A Loudoun County prosecutor will handle the case against a Haymarket man who allegedly was involved in a regional drug ring because the accused is related to two people who work in the office of the Prince William County commonwealth's attorney.
Commonwealth's Attorney Paul B. Ebert recused himself from prosecuting a drug possession case against Eugene Warren Allue II, 26, who was arrested last week after police found him in possession of marijuana and what they believe to be heroin. Allue was linked to a drug ring that allegedly operated out of a home in the Bull Run Estates community in northwestern Prince William, and police have arrested another man in connection with the alleged sale of crack cocaine out of that home.
According to court sources, Allue is the son of Patricia Allue, the director of Prince William County's Victim/Witness Assistance Unit and is the nephew of Assistant Commonwealth's Attorney Michael Dixon. Allue is scheduled to appear in Prince William County General District Court in September to face the drug charges.
Loudoun County Commonwealth's Attorney Robert D. Anderson said yesterday that Assistant Commonwealth's Attorney Eric Strom will prosecute Allue's case.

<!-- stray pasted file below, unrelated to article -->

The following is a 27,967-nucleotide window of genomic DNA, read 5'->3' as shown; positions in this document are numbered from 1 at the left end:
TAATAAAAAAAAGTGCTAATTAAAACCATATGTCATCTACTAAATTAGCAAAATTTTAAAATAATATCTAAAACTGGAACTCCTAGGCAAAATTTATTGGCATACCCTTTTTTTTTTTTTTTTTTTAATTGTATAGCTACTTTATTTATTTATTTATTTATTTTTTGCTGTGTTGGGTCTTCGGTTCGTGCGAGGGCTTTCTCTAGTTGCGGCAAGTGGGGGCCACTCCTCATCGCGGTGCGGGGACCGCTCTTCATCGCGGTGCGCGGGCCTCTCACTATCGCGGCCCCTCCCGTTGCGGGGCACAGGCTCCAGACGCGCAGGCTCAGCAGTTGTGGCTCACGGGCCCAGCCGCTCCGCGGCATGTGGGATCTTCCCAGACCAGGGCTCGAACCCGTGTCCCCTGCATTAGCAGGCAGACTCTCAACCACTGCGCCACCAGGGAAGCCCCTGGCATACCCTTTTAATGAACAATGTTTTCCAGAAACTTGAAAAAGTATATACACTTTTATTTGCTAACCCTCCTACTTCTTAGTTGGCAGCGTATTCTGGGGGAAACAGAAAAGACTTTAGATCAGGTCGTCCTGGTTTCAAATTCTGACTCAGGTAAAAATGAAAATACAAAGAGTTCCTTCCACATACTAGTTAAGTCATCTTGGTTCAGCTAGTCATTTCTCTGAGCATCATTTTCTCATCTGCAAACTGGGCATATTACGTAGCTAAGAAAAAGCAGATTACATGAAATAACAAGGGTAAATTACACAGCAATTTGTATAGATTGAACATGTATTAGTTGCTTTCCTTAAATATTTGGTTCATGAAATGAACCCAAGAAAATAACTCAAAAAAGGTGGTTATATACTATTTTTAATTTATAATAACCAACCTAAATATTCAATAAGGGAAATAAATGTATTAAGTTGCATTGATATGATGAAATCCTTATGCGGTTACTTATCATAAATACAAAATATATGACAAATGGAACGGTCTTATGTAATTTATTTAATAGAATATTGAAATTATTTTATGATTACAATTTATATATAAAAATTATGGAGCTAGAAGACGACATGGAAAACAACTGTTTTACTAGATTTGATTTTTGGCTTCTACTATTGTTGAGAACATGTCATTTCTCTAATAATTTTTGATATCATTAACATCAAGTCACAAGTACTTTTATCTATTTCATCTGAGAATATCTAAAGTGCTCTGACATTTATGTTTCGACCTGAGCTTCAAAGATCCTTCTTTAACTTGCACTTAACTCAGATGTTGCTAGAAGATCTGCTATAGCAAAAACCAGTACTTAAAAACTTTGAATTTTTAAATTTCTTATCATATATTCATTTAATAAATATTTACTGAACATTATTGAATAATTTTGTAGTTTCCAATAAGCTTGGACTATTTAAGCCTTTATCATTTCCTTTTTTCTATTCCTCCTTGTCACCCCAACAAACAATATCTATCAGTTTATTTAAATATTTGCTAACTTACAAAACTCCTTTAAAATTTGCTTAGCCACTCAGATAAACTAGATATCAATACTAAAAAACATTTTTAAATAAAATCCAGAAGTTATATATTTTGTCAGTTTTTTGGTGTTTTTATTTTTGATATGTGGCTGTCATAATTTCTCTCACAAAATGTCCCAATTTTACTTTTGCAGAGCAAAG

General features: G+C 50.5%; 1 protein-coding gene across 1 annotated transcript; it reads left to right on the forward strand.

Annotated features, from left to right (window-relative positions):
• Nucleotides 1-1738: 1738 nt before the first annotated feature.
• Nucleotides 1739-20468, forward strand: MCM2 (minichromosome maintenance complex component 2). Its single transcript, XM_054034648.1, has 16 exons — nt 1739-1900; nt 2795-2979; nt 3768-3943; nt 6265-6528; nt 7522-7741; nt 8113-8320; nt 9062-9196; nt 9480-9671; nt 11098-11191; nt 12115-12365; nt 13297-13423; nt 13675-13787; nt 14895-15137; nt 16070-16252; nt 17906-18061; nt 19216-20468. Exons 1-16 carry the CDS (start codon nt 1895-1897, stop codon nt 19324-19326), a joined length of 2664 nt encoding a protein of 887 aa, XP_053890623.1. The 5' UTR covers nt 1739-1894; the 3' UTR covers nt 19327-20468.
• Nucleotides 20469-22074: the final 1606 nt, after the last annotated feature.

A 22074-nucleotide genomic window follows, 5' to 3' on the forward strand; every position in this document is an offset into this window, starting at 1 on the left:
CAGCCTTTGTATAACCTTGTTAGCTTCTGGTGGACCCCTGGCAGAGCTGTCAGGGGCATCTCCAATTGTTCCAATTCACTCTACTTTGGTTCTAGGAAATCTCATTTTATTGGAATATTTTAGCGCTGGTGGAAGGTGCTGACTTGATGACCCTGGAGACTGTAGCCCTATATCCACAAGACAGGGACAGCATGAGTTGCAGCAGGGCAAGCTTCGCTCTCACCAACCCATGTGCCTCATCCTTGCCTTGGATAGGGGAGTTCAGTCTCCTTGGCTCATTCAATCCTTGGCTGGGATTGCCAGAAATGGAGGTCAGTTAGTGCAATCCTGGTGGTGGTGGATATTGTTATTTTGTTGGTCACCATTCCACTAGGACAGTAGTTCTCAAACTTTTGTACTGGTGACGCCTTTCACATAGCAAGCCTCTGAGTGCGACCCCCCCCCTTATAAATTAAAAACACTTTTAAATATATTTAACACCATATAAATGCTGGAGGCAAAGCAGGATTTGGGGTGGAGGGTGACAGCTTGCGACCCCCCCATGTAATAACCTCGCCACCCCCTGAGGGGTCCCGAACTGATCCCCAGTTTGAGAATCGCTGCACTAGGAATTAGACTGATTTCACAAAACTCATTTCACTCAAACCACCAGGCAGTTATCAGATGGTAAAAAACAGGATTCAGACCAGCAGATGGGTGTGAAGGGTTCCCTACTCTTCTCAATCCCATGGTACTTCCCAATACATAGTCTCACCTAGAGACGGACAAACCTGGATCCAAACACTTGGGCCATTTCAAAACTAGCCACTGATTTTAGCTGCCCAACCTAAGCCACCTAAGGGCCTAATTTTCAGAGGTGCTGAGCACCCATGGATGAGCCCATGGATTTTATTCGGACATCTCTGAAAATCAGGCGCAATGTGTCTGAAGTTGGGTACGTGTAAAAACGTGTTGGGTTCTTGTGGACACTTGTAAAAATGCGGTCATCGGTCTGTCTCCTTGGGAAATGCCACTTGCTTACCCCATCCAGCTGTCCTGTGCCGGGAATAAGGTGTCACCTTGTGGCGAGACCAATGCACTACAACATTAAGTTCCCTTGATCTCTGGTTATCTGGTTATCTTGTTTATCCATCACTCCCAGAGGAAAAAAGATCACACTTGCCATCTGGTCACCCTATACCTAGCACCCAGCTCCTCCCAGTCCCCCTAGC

Shirley Keisler, an attorney who represents Allue's estranged wife, Tammy, said Wednesday that prosecutors from outside jurisdictions also have handled separate cases involving domestic problems between the two. Keisler said Tammy Allue recently received a protective order against her husband, who is also facing a domestic assault and battery charge that is unrelated to the drug incident.
Allue was arrested Aug. 11 after Prince William County police officers pulled over his Volkswagen van and conducted a routine search. They said they found him in possession of marijuana and found a bag of an opiate, which they believe to be heroin, between the driver's and passenger's seats.
Allue, who was released on $2,000 bond, could not be reached for comment.
Police later raided a home at 1844 Ridge Road, where they found about two ounces of crack cocaine and a slew of weapons, including semiautomatic handguns and assault-style rifles.
Police had been investigating what they call a "significant" drug operation out of the home for the past four months, a ring that they said was selling close to 10 ounces of crack each week to customers from around the region.